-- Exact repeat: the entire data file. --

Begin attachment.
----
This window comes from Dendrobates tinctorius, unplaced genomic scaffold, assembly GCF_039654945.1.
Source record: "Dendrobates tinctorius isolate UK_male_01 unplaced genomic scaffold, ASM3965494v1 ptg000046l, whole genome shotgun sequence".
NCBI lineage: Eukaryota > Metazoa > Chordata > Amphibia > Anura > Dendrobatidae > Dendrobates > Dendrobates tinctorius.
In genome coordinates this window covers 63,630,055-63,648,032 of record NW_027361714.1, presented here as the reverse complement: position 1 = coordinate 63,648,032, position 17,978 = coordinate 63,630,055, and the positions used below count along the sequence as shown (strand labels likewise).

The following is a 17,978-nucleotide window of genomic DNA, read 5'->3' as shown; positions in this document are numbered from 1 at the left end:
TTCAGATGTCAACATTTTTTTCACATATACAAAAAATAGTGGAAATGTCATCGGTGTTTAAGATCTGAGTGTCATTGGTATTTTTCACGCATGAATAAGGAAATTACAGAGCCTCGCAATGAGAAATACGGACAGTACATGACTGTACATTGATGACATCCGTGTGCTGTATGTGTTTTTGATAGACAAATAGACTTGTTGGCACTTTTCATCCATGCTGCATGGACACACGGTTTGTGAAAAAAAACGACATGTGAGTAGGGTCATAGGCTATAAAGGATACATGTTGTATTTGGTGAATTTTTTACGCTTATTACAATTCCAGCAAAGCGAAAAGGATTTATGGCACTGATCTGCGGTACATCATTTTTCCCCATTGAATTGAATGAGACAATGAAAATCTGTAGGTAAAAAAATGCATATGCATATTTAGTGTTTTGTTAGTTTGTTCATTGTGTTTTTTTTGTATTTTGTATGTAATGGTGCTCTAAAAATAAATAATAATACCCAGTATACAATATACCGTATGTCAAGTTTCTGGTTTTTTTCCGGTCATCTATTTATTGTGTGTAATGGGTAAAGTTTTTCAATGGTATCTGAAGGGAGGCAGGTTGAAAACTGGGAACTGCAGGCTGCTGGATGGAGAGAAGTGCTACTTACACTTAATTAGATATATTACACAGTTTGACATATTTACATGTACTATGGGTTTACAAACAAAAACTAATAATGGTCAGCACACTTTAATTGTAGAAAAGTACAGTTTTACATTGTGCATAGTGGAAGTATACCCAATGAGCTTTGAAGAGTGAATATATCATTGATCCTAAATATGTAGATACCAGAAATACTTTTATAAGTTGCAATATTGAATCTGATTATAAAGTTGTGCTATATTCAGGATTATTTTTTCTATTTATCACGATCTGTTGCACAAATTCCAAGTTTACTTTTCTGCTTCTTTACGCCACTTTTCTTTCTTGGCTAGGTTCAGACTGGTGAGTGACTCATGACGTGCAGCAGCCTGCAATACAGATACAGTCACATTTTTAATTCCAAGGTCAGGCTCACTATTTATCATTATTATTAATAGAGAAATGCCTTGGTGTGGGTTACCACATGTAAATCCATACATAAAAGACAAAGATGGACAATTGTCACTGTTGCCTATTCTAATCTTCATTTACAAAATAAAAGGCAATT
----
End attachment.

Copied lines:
This window comes from Dendrobates tinctorius, unplaced genomic scaffold, assembly GCF_039654945.1.
Source record: "Dendrobates tinctorius isolate UK_male_01 unplaced genomic scaffold, ASM3965494v1 ptg000046l, whole genome shotgun sequence".
NCBI lineage: Eukaryota > Metazoa > Chordata > Amphibia > Anura > Dendrobatidae > Dendrobates > Dendrobates tinctorius.
In genome coordinates this window covers 63,630,055-63,648,032 of record NW_027361714.1, presented here as the reverse complement: position 1 = coordinate 63,648,032, position 17,978 = coordinate 63,630,055, and the positions used below count along the sequence as shown (strand labels likewise).

The following is a 17,978-nucleotide window of genomic DNA, read 5'->3' as shown; positions in this document are numbered from 1 at the left end:
TTCAGATGTCAACATTTTTTTCACATATACAAAAAATAGTGGAAATGTCATCGGTGTTTAAGATCTGAGTGTCATTGGTATTTTTCACGCATGAATAAGGAAATTACAGAGCCTCGCAATGAGAAATACGGACAGTACATGACTGTACATTGATGACATCCGTGTGCTGTATGTGTTTTTGATAGACAAATAGACTTGTTGGCACTTTTCATCCATGCTGCATGGACACACGGTTTGTGAAAAAAAACGACATGTGAGTAGGGTCATAGGCTATAAAGGATACATGTTGTATTTGGTGAATTTTTTACGCTTATTACAATTCCAGCAAAGCGAAAAGGATTTATGGCACTGATCTGCGGTACATCATTTTTCCCCATTGAATTGAATGAGACAATGAAAATCTGTAGGTAAAAAAATGCATATGCATATTTAGTGTTTTGTTAGTTTGTTCATTGTGTTTTTTTTGTATTTTGTATGTAATGGTGCTCTAAAAATAAATAATAATACCCAGTATACAATATACCGTATGTCAAGTTTCTGGTTTTTTTCCGGTCATCTATTTATTGTGTGTAATGGGTAAAGTTTTTCAATGGTATCTGAAGGGAGGCAGGTTGAAAACTGGGAACTGCAGGCTGCTGGATGGAGAGAAGTGCTACTTACACTTAATTAGATATATTACACAGTTTGACATATTTACATGTACTATGGGTTTACAAACAAAAACTAATAATGGTCAGCACACTTTAATTGTAGAAAAGTACAGTTTTACATTGTGCATAGTGGAAGTATACCCAATGAGCTTTGAAGAGTGAATATATCATTGATCCTAAATATGTAGATACCAGAAATACTTTTATAAGTTGCAATATTGAATCTGATTATAAAGTTGTGCTATATTCAGGATTATTTTTTCTATTTATCACGATCTGTTGCACAAATTCCAAGTTTACTTTTCTGCTTCTTTACGCCACTTTTCTTTCTTGGCTAGGTTCAGACTGGTGAGTGACTCATGACGTGCAGCAGCCTGCAATACAGATACAGTCACATTTTTAATTCCAAGGTCAGGCTCACTATTTATCATTATTATTAATAGAGAAATGCCTTGGTGTGGGTTACCACATGTAAATCCATACATAAAAGACAAAGATGGACAATTGTCACTGTTGCCTATTCTAATCTTCATTTACAAAATAAAAGGCAATT